A Comparison between Jan Eycks and Donatellos Portraits

Published: 2019-08-28 19:28:06
615 words
2 pages
6 min to read
letter-mark
B
letter
University/College: 
Type of paper: 
This essay has been submitted by a student. This is not an example of the work written by our professional essay writers.

Jan Eycks and Donatellos Portraits are works of Art Rich in symbolism, and they portray a lot of the characters of the artists and various lessons that could be learned from them. This paper critically analyzes each piece of work, brings out different iconographical elements of the work, values, and social cues and gives a comparison of the two pieces.

Examining Eycks portrait, he is seen as a man full of creativity, who uses objects to symbolize his actual feelings (Campbell and Lorne 96). The Arnolfini Portrait delivers a perfect pictorial presentation of the social roles of the subjects. The lady's robe is trimmed with fur and is made up of an extravagant quantity of fabric. The lady would not have managed to walk by herself. Therefore, a maid would have been required to help hold the garment. The man outfitted with a plaited straw top and a velvet coat, ruled with fur. These clothes portray the couple as being among the wealthy citizens of that country. The slightly limited size of the chamber, the wooden blocks on the floor, indicate a middle-class rather than honorable status. Moreover, the glass window, chandelier, lavish mirror and a carpet, as well as the mans groomed hands and the exclusive oranges on the side cupboard, are noticeable displays of major wealth.

The portrait has several iconographical elements and symbolism which is nearly limitless, and highly sophisticated. Van Eyck has produced a piece with considerable religious implication. The presence of oranges is a representation of love and marriage and the innocence before Adam and Eves dismissal. The dog symbolizes fidelity and also wealth as seemingly, it seems a rare breed. The one lit candle is perceived as the all-seeing eye of God, and also represents the existing man while the burnt out bump a symbol of the deceased Constanza. The sandals have been characteristically removed as an indication of respect.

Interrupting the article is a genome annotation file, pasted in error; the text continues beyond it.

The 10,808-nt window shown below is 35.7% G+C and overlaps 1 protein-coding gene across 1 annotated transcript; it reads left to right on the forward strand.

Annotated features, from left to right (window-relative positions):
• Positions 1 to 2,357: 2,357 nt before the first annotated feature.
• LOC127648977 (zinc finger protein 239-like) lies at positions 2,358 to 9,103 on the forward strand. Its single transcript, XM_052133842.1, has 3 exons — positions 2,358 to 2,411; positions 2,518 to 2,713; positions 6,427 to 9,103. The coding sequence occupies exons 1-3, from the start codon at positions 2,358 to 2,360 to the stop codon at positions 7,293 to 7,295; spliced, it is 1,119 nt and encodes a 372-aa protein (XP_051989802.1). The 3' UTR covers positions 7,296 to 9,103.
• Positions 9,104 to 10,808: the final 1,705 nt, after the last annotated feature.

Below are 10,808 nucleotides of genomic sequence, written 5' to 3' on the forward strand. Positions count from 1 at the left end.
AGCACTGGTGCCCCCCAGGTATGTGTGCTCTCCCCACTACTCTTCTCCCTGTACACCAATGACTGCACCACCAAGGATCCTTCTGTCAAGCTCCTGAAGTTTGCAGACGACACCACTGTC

Donatello is portrayed as a creative, humble and respectable man, from the fact that he did the piece of art to owner someone who was not prominent but had made an impact (Janson and Jeno Lanyi 240). The two little horsemen on Gattamelata's portrait represent the nude riders from the central west and north Parthenon. The distinctive uniformity of scale between horse and the rider shows that of the human and animal statistics in the Panathenaic cavalcade. The horses are riding without shield, load, straps, or pedals, an explicit representation of freedom.

The piece too contains iconographical elements. The use of bronze for the horses inaugurate a theme of triumph regarding documented classical patterns. The riders elegant fictive shield approve the general idea that the Gattamelata represents a kind of horse-riding apotheosis, a representation of victory. The environment in which the work was created represents the influence of humanism.

The two pieces differ in idealization in that Van Eycks work focuses more on the union between two people, with an indoor and inclusive setting. The background is within a home environment, a symbol of privacy. Donatellos piece, on the other hand, takes a different turn and focuses on an individual. The setting was an outdoor setting an open mood.Art has the power to influence anybody irrespective of their status and age. The audience could range from children to adults.

Both portraits contain the inspiration of humanism in setting the tone and artistic nature of the two artists. The humanist inspiration on both works is not only validated by documented connections they had with present philosophers but also by features of the works themselves.

Works Cited

Campbell and Lorne. The Fifteenth Century Netherlandish Paintings, London: National Gallery, 1998. Print.

Janson, H. W. and Jeno Lanyi. The Sculpture of Donatello. . NJ: Princeton UP, 1975. Print.

sheldon

Request Removal

If you are the original author of this essay and no longer wish to have it published on the SpeedyPaper website, please click below to request its removal: